Jesus always finds people where they are, speaks in a language and context with which they were wholly familiar, but gives it an entirely different significance for them as they ultimately become apostles. Today, we all too often expect unbelievers to make all kinds of adjustments—in dress, initiation into our ways of worship, language and thought —before a proper conversation can begin. Familiarity sometimes causes us to lose sight of how visitors might perceive the encounter they have with us at church.  When visitors come, unless they are received with sensitivity and wisdom with a generous spirit of welcome when they are at their weakest and least comfortable, and most disorientated, we will fail to connect with them. In so doing we put so many obstacles between them and the simplicity of the gospel itself. We have much to learn about starting where people are. It has been good for us as a church to think about this on the “Everybody Welcome” course.

Over the course of the next few weeks, I invite you to engage in a spiritual health check and think about where you are in the journey as a disciple. May you recognise the many ways in which Jesus is calling you and may you have the wisdom and the courage to follow. Amen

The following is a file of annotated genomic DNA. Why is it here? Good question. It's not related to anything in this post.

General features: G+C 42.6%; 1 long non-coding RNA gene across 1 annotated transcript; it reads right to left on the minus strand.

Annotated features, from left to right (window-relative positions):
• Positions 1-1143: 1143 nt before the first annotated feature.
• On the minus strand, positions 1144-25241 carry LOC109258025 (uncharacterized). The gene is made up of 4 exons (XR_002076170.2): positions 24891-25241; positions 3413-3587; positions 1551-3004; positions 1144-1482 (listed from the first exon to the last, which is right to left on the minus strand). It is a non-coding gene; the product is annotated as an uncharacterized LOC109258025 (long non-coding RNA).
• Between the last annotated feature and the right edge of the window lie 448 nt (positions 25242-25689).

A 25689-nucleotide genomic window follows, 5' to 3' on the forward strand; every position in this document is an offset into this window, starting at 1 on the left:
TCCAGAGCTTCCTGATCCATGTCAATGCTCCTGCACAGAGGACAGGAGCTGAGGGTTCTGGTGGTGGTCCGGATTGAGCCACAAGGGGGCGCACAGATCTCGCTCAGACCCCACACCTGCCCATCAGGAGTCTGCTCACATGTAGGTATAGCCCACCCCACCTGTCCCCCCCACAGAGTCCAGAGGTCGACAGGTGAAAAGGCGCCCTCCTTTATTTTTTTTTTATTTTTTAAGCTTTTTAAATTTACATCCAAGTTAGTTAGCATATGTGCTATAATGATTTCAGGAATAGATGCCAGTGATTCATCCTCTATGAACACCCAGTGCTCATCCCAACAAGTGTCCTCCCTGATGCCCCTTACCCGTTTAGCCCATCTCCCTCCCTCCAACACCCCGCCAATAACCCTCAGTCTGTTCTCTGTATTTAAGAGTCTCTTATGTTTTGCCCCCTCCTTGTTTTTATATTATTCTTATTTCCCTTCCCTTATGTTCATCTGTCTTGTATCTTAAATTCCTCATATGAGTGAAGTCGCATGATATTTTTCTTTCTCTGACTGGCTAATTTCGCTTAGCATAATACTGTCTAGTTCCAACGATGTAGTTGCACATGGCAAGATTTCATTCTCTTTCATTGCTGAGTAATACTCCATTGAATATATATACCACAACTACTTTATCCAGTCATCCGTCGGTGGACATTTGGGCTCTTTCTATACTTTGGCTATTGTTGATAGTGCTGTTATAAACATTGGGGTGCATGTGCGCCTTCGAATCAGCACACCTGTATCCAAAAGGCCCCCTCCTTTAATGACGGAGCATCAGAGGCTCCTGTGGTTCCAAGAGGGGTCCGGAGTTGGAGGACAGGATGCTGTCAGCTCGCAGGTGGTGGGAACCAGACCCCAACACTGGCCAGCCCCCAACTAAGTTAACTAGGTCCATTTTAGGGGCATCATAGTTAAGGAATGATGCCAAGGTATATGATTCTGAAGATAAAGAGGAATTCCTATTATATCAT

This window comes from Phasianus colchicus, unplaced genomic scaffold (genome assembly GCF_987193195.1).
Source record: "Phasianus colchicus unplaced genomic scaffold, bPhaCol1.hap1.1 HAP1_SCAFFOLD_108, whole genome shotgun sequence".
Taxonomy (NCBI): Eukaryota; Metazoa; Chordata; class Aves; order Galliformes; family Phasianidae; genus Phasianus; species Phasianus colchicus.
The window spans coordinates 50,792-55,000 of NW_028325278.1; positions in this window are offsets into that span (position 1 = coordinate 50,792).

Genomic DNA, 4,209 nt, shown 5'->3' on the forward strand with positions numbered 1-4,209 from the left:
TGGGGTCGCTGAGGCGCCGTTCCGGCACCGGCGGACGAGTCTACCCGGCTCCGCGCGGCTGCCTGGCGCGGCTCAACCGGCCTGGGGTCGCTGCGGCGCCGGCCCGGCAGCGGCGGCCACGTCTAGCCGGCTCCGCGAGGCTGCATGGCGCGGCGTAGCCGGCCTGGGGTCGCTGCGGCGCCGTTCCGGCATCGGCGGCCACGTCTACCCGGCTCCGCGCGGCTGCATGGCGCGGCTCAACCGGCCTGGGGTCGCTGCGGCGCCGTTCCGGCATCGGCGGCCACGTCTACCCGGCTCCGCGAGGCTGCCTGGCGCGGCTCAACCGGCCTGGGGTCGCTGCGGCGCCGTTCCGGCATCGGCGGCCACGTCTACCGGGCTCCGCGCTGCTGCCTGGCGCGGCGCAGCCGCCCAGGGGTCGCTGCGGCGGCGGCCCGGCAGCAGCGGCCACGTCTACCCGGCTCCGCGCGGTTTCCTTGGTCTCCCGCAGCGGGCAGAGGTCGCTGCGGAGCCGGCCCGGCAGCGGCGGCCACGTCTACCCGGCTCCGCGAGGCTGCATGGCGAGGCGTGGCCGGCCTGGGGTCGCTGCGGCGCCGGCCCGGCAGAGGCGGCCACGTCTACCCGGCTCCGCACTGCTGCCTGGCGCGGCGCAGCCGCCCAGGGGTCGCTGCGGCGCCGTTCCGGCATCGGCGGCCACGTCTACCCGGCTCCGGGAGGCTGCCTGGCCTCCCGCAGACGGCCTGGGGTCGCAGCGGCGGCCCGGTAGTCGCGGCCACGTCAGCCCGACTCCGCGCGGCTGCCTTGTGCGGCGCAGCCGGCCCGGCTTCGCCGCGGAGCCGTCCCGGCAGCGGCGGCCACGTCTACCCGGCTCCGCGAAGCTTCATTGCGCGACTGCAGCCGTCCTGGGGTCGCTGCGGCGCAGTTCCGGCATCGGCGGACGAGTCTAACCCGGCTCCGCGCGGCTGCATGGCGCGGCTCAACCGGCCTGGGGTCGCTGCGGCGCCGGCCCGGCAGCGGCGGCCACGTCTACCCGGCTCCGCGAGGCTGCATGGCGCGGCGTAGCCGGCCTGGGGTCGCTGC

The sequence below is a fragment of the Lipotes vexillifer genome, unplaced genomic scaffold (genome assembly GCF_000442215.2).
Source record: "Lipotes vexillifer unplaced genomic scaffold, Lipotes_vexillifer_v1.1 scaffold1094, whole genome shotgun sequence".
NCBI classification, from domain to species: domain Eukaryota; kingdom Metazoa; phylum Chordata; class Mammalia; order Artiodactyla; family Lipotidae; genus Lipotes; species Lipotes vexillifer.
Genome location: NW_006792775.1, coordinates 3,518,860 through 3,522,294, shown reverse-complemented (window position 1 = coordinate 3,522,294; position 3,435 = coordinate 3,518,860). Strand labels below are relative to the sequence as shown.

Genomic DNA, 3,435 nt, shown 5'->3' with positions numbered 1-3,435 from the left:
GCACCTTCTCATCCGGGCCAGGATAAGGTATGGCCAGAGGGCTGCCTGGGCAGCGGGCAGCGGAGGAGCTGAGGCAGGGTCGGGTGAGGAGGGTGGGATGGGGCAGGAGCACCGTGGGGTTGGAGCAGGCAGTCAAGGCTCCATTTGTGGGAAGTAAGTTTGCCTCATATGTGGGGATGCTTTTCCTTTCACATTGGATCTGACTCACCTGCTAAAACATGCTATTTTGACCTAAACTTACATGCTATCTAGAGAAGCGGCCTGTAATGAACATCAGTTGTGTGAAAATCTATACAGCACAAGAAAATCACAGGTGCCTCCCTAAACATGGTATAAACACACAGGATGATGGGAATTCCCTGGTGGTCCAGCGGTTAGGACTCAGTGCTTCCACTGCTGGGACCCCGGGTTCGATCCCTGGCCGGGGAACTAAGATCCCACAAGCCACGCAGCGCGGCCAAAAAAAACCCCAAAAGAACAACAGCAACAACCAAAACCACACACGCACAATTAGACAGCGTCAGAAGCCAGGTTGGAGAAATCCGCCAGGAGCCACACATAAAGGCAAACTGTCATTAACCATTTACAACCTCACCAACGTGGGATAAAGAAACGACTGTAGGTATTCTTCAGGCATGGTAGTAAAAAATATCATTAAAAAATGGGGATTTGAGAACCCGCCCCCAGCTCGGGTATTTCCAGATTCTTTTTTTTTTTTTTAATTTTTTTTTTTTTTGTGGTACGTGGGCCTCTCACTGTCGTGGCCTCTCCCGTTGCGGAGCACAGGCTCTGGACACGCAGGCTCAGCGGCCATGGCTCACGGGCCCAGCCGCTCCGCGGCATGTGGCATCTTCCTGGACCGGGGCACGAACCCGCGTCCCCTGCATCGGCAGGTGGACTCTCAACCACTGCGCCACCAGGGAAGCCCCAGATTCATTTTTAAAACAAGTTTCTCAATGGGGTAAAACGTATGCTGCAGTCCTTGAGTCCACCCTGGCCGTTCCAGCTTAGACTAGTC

Songs of Praise from Calais


Well said at all levels…

Originally posted on Nick Baines's Blog:

So, the BBC is being hounded again as if the producers are leftie, hand-wringing imbeciles. Songs of Praise is coming from Calais, and some people don’t like it. Nothing to do with the French, of course.

Songs of Praise usually gets slagged off for being … er …Songs of Praise. Often the critique is that it is bland or anodyne. Well, not now it isn’t.

The decision to record in the Jungle of Calais, right at the heart of where migrants are trying desperately to find a new life in a place of safety, is absolutely the right one. There are two reasons for this:

  1. Christian Faith is about God in the real world, not relegated to some imaginary fairy land where it can’t do any harm or embarrass anyone. The Psalms – the hymn book Jesus used – are full of lament, question, anger, frustration and challenge: why do…

View original 281 more words